Patient Education

Katy Women's Care would like to be your partner in health care. Feel free to ask your questions and share your concerns with us. We will work with you to develop a wellness program for the care and treatment you need.

We welcome you to our practice and look forward to caring for you.

Katy Women's Care provides a full range of medical services including the following:


Annual Gynecological Exam

The annual gynecological exam, also known as a gynecological well-visit, is a yearly preventative and diagnostic examination which serves to maintain the wellness of female patients, as well as monitor any ongoing physical and hormonal conditions. This annual visit is an opportunity for doctors to counsel patients about maintaining a healthy lifestyle and minimizing health risks. The annual gynecological exam includes a routine breast and pelvic exam, and may include a screening for sexually transmitted diseases, such as chlamydia or gonorrhea. A Pap test may also be performed depending on the age and sexual history of the patient. The American College of Obstetricians and Gynecologists recommends that women begin annual pelvic exams at the age of 21. ...


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Breast Self-Exam

Breast cancer affects a significant number of women each year. Most breast cancers are slow-growing, but there are types that are aggressive, which is why early detection is essential. Regular screenings are the best way to detect breast cancer in its early stages. The most common recommended screenings are mammograms and doctor-performed clinical breast exams. ...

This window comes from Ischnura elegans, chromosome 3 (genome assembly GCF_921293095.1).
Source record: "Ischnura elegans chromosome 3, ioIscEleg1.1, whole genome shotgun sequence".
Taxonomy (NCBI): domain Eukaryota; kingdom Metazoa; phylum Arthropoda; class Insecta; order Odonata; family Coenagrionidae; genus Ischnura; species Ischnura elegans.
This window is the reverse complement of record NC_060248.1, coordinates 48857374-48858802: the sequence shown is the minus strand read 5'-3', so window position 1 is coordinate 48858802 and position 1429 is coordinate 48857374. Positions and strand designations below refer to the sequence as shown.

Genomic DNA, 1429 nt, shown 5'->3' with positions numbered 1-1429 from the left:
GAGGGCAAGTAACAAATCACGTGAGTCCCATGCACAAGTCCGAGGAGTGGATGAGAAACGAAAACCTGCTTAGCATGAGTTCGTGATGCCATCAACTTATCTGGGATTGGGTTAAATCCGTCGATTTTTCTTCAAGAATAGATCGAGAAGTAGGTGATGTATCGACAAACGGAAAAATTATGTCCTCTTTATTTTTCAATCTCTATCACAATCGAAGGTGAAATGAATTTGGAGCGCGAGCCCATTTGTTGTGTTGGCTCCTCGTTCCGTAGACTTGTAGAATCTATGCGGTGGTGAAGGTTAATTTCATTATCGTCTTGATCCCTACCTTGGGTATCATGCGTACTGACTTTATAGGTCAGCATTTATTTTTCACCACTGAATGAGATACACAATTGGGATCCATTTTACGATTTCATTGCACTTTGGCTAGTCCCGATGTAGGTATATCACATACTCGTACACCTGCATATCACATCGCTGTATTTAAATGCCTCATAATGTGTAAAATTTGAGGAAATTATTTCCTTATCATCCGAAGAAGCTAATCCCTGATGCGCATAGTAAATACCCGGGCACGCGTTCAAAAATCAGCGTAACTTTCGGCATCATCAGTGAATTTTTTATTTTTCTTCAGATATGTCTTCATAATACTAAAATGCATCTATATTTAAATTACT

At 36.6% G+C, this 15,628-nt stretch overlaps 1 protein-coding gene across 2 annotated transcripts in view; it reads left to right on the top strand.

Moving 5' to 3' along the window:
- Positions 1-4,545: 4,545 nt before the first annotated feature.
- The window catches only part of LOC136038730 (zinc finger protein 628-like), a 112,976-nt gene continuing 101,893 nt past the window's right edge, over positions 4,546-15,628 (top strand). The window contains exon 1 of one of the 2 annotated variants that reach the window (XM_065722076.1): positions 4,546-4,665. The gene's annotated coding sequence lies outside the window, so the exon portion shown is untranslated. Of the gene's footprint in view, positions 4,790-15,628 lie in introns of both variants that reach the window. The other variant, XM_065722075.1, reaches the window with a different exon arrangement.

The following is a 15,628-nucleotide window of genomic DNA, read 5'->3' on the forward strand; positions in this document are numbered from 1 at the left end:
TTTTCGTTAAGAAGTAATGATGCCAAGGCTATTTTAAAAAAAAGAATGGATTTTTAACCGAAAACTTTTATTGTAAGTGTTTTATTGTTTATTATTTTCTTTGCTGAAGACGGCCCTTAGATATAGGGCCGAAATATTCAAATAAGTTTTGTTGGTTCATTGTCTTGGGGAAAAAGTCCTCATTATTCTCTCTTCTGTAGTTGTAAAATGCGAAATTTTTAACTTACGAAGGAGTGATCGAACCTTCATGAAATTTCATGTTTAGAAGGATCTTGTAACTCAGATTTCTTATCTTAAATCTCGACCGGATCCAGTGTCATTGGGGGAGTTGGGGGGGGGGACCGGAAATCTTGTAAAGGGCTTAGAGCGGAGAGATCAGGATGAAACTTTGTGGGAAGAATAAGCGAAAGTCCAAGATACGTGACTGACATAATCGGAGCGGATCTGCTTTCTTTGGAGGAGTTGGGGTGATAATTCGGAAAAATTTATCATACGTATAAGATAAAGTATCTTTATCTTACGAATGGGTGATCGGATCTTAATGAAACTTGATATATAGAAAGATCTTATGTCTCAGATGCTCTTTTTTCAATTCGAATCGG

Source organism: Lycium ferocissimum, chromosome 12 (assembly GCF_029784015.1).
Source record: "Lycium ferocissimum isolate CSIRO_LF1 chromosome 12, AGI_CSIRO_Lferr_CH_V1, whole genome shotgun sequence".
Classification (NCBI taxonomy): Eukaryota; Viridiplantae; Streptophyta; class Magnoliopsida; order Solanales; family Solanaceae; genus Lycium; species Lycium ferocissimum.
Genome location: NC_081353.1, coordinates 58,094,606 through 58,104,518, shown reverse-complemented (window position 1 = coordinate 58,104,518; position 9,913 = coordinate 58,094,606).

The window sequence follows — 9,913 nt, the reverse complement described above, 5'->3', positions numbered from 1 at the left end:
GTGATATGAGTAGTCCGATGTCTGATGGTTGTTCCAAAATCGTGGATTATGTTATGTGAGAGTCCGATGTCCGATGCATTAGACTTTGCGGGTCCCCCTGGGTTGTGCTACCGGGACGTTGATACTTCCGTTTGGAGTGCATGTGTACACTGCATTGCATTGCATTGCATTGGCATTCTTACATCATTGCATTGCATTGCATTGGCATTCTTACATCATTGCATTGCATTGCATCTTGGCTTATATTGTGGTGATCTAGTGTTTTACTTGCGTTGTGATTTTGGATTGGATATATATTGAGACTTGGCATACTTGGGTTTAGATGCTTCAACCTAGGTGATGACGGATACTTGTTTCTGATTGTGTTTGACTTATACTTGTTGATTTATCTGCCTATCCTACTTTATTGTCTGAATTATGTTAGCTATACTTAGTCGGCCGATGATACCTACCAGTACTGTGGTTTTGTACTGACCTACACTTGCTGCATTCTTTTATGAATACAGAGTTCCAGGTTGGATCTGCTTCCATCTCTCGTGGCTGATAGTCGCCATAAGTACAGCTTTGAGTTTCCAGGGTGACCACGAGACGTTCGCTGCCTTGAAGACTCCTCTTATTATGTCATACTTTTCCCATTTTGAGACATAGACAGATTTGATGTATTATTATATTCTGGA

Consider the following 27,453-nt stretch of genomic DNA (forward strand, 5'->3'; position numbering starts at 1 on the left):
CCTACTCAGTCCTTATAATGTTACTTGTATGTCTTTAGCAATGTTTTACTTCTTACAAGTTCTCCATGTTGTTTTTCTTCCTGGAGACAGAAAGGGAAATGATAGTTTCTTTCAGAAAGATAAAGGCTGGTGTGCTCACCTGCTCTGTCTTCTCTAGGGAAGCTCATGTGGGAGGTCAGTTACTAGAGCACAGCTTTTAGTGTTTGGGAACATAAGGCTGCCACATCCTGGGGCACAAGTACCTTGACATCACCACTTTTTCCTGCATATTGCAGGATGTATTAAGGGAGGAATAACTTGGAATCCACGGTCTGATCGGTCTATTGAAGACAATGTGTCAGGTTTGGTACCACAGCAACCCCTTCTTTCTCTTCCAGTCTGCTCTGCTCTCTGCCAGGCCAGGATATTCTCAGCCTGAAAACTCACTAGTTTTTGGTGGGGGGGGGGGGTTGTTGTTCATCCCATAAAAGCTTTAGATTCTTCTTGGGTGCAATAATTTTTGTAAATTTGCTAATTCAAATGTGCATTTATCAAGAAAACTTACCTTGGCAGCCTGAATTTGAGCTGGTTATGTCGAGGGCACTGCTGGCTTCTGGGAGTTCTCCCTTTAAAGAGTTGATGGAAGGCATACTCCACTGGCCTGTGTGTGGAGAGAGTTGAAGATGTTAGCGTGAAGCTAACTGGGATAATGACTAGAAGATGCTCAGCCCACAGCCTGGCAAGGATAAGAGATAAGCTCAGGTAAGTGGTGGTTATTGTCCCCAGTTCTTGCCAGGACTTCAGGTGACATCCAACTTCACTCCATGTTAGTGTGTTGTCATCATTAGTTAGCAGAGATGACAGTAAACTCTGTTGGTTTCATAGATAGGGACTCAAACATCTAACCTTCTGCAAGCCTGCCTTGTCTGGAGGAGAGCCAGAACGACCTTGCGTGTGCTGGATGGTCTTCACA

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Robotic Gynecologic Surgery

Women undergo gynecologic surgery for a number of conditions such as endometriosis, uterine fibroids, excessive bleeding and cancer. While medication and nonsurgical procedures are available for most of these conditions, surgery may be the only treatment option that provides long-lasting, effective results. ...


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Hysterectomy

A hysterectomy is the surgical removal of the uterus and can sometimes include the ovaries and fallopian tubes. This is a common procedure for women in the United States and is performed over 600,000 times each year. A hysterectomy stops the menstrual cycle and prevents pregnancy. It is a permanent procedure that cannot be reversed. ...


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Labor and Delivery

When her due date approaches, an expectant mother may look for signs that labor may be starting. Certain signs may suggest that labor may be starting soon. It is important for a woman to be aware of the changes that her body is going through as it prepares for labor, and what to expect as the labor process begins. If a woman suspects that she is indeed in labor, she should contact her doctor or midwife immediately. ...


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Uterine Artery Embolization

Uterine artery embolization, also known as fibroid embolization, is a minimally invasive procedure that blocks blood flow to uterine fibroids, shrinking or destroying the non-cancerous tumors that grow on the uterine walls.